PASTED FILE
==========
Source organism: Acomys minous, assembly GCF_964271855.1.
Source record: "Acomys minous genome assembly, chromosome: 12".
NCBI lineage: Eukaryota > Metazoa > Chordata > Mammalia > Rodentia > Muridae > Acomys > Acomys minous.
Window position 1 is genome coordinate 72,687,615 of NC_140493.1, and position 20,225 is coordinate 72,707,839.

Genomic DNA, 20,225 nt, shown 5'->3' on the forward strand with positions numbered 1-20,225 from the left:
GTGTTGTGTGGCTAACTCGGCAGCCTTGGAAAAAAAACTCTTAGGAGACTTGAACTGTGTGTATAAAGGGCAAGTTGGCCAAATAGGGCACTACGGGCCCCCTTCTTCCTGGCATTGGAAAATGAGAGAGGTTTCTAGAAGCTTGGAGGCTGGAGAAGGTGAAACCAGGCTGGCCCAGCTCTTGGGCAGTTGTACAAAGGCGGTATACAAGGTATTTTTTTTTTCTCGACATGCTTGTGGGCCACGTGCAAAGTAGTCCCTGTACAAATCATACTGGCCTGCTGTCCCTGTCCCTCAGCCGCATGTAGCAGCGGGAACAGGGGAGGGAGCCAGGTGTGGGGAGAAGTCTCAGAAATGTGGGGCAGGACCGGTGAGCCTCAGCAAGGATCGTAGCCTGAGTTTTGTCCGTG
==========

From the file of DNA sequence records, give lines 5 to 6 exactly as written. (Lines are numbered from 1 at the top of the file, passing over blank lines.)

Genomic DNA, 20,225 nt, shown 5'->3' on the forward strand with positions numbered 1-20,225 from the left:
GTGTTGTGTGGCTAACTCGGCAGCCTTGGAAAAAAAACTCTTAGGAGACTTGAACTGTGTGTATAAAGGGCAAGTTGGCCAAATAGGGCACTACGGGCCCCCTTCTTCCTGGCATTGGAAAATGAGAGAGGTTTCTAGAAGCTTGGAGGCTGGAGAAGGTGAAACCAGGCTGGCCCAGCTCTTGGGCAGTTGTACAAAGGCGGTATACAAGGTATTTTTTTTTTCTCGACATGCTTGTGGGCCACGTGCAAAGTAGTCCCTGTACAAATCATACTGGCCTGCTGTCCCTGTCCCTCAGCCGCATGTAGCAGCGGGAACAGGGGAGGGAGCCAGGTGTGGGGAGAAGTCTCAGAAATGTGGGGCAGGACCGGTGAGCCTCAGCAAGGATCGTAGCCTGAGTTTTGTCCGTG